I think sometimes the difficulty is the dismissal/disrespect. As an educator, I questioned the lack of phonics and was professionally bullied. As a parent, I asked questions about my children’s difficulty with reading and was dismissed. Not until advocates of SoR started to get louder, did change start to happen including a renewed and more thoughtful approach to phonics. Perhaps it is the challenge of changed practice needs to happen when there is a stronger push and middle ground is typically a moving target. The issue for me though – student needs are first and as professionals we need to be flexible, question constantly, and accept that we need to change as new understandings emerge.
I’m sorry you had that experience. MANY constructivists, myself included, are very much in favor of teaching phonics and have been for quite some time. That fact seems to be getting lost in all the rancor. It’s actually not true that the change about phonics happened only because of SOR. I was present in 1995 when the whole language guru, Ken Goodman, said that there was a place for phonics in the whole language. That predates SOR. I am against bullying from ALL sides. I am also for looking at ALL the evidence and helping ALL the children. BTW that includes Word Callers. They account for SIGNIFICANT numbers of the low scores on state reading tests. They are the new neglected children. I couldn’t agree more with your closing sentence. BTW that means, EVERYONE has to admit their position has limits and limitations. Have a great week. Dr. Sam
I thank you for your views and willingness to remain vocal. I’m in year 38. My career has been working with struggling young readers as classroom teacher, reading specialist, Reading Recovery teacher, Principal, and Title I Administrator . I do believe the pendulum will swing back when the pressure from these educators and parents realize that what they have been led to believe doesn’t work. I’ve been around long enough to see it a few times by now. What infuriates me are the politics(politicians) behind it all and the publishing companies(executives) in each other’s pockets. When there are billions of dollars flooding the market for schools to spend companies want as much of a piece of it as the can get. And they will all play dirty to get it. And it has nothing to do with science, best practice or doing right by kids for them. It’s about making money and maintaining power. Reading First folks have just rebranded themselves and taken on an nastier tone. It is such a waste of time and energy that could be spent on so many more important and more productive matters for people. Wise educators will keep their eyes on the prize-the kids. Use common sense and stay in the middle in this debate. Stay the course, be reflective in your practice and use the best of everything. It’s never one size fits all. Know your kids. Know your resources and your craft. Motivate and engage them. Teach them skills explicitly and model inquisitive and strategic thinking. Immerse them in lots of books and conversations. Meet them where they are. Build their confidence. And by all means block out the noise. This too shall pass.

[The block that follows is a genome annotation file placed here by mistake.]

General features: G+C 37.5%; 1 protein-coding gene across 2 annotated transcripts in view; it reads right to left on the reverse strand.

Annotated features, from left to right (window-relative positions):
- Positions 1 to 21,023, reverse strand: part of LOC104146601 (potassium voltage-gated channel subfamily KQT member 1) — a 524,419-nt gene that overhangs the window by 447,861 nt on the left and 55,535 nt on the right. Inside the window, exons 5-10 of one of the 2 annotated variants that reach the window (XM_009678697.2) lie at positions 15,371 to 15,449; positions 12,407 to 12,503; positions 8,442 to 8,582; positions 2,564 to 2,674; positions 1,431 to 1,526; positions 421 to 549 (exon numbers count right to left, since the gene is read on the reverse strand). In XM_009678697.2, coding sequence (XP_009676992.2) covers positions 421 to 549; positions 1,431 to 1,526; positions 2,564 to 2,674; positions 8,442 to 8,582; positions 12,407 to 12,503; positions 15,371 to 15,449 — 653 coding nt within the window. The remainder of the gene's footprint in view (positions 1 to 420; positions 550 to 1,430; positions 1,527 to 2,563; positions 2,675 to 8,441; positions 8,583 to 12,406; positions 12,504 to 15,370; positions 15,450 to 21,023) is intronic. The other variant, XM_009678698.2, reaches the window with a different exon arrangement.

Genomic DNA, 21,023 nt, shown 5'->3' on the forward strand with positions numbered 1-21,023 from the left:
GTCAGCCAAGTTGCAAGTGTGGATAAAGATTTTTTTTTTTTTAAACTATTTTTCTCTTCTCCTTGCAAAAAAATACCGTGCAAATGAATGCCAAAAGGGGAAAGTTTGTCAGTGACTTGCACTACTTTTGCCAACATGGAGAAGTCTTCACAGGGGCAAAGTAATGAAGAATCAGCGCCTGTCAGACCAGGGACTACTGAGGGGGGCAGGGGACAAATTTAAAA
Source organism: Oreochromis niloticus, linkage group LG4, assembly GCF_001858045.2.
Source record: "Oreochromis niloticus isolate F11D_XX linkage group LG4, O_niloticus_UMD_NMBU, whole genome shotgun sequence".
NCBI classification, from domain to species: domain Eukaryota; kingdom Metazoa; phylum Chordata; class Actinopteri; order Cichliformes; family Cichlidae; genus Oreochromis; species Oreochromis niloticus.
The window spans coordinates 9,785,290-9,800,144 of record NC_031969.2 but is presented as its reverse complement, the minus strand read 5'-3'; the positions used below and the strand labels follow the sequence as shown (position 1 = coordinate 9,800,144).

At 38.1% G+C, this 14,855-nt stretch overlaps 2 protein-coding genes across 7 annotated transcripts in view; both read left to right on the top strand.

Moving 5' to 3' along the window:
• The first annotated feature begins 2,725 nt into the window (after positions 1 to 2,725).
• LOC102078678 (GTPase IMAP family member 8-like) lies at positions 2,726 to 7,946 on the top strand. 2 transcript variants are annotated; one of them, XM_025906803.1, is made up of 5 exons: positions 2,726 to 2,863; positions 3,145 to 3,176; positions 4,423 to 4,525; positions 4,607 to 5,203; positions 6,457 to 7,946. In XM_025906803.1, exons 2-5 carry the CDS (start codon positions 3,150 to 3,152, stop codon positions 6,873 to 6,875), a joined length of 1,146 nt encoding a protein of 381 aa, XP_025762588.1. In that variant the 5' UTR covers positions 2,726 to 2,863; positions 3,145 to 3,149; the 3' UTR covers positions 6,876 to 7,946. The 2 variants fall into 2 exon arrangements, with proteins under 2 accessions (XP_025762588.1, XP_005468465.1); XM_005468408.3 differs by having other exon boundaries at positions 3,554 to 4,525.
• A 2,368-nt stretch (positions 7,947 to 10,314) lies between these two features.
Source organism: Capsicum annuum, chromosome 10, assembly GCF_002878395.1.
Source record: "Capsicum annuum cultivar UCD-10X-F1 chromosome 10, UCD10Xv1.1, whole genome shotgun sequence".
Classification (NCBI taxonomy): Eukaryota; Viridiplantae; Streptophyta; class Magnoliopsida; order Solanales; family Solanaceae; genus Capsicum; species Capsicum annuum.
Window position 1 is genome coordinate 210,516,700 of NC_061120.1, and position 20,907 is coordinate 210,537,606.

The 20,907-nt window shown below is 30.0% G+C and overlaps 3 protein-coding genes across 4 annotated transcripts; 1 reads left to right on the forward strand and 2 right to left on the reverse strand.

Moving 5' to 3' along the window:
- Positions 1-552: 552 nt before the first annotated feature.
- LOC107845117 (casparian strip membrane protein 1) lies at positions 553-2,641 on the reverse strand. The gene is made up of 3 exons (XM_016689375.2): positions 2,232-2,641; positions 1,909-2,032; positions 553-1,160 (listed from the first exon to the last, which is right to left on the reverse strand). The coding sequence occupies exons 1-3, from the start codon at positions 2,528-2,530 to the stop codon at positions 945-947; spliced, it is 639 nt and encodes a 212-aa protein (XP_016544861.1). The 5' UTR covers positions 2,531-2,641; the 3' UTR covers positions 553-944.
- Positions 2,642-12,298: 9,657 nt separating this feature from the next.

Well said! Great summary when you said “Stay the course, be reflective in your practice and use the best of everything. It’s never one size fits all. ” Glad to have you in Pearson’s “Radical Middle”. Thanks for all you do for the kids! Dr. Sam
Thank you Dr. Sam for such a thoughtful blog entry. It is tough to be a centrist and a peacemaker. You are leading and promoting a conversation that asks all participates to be respectful and openminded. I have always found value in both direct and inquiry instruction. Great teachers use both.
Thanks for your kind words. Also thanks for your wonderful books. Many many many children have learned to read because of them. I’m honored by your comment.
I think the key issues instructionally are whether phonics is taught concurrently with other reading abilities or sequentially, and how much of the literacy block it is reasonable or necessary to devote to phonics. Delaying access to meaningful text until students have mastered a certain amount of letter knowledge makes no sense, either does using more than 15-30 minutes a day on phonics. The National Reading Panel specifically warned about giving excessive time or importance to phonics, but the most ardent SOR advocates use the NRP Report (2000) to support their approach!